I see it all the time, it is as real as anything I could tell you. Here is the story on ObitMag.com
The Widower Effect
by Thomas Conner
MAY 26, 2011
I can’t live if living is without you …
— “Without You,” a song by Pete Ham and Tom Evans
Tim Robbins landed in Australia last month, thinking the worst was past. The famous actor-director (The Shawshank Redemption) had traveled Down Under for a new gig, this time as a musician. Furthering the legacy of his father, folk musician Gil Robbins — a member of the Highwaymen in the early 1960s (“Michael”) — Tim was booked for several performances with his new folk-rock group, the Rogues Gallery Band, which included his brother David. But the experience was bittersweet for both of them. Gil Robbins, at age 80, had died nearly two weeks earlier.
But after arriving in Sydney, Robbins learned that his mother, Mary Robbins, also a musician, had died as well. Just 12 days after Gil passed away from prostate cancer, Mary, 78, died in the same house in Esteban Cantu, Mexico. Her cause of death, according to the Associated Press, was a heart arrhythmia.
Stories like this one are not uncommon. A newspaper in Abilene, Texas, reported in February the death of two couples close together — Elsie Lawson died suddenly just 15 hours after Ken, her husband of 59 years, and Mattie Mae Bradford passed away four days after her husband, Red, who’d been with her for 63 years. That same month in Wales, a couple “who had been inseparable for most of their 55 years of marriage” died within minutes of each other from separate conditions. In March, a New Orleans couple married for 55 years died within four days of each other.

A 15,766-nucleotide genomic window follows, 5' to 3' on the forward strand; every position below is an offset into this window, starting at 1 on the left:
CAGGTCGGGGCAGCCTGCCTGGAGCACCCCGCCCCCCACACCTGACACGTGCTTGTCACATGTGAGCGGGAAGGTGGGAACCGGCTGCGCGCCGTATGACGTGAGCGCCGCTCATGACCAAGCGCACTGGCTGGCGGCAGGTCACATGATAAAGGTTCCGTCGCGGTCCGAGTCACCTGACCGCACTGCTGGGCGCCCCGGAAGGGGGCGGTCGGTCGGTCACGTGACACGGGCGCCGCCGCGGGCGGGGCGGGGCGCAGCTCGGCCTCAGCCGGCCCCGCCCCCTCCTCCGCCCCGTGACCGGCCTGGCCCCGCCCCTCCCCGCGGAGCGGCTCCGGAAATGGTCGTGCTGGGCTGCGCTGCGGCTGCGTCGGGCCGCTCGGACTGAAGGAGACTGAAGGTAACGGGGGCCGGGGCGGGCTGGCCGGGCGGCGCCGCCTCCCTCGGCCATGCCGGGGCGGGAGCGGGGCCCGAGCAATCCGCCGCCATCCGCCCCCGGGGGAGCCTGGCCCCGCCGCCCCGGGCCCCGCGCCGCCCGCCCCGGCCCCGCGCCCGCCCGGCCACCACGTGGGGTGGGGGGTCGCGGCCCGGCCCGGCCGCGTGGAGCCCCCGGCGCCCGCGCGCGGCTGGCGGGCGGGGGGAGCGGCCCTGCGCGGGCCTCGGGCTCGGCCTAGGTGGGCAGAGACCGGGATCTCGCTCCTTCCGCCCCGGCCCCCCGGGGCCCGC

Our human instincts often leap to a romantic conclusion in these incidents. Gil and Mary Robbins had been married for 59 years — Mary must have died of a broken heart. Not exactly. While there is a condition in medicine called “broken-heart syndrome” (stress cardiomyopathy, a temporary heart ailment caused by an intense and prolonged adrenaline rush), science has amassed a heap of evidence supporting the idea that a grieving spouse is much more likely to die within a short period after the death of the loved one. It’s called the “widower effect,” and it simply means that the loss of a spouse can be hazardous to your health.
Researchers first coined the term in the 1960s, but proof for its existence has mounted just within the last several years. In 2007, a study at the University of Glasgow followed 4,000 couples and determined that, on average, widowed spouses were 30 percent more likely to die within six months after the death of their spouse. Another Scottish study, at St. Andrews University in 2010, looked at 58,000 married couples and split the probability between genders over a longer period: 40 percent of men and 26 percent of women died within three years of their partner.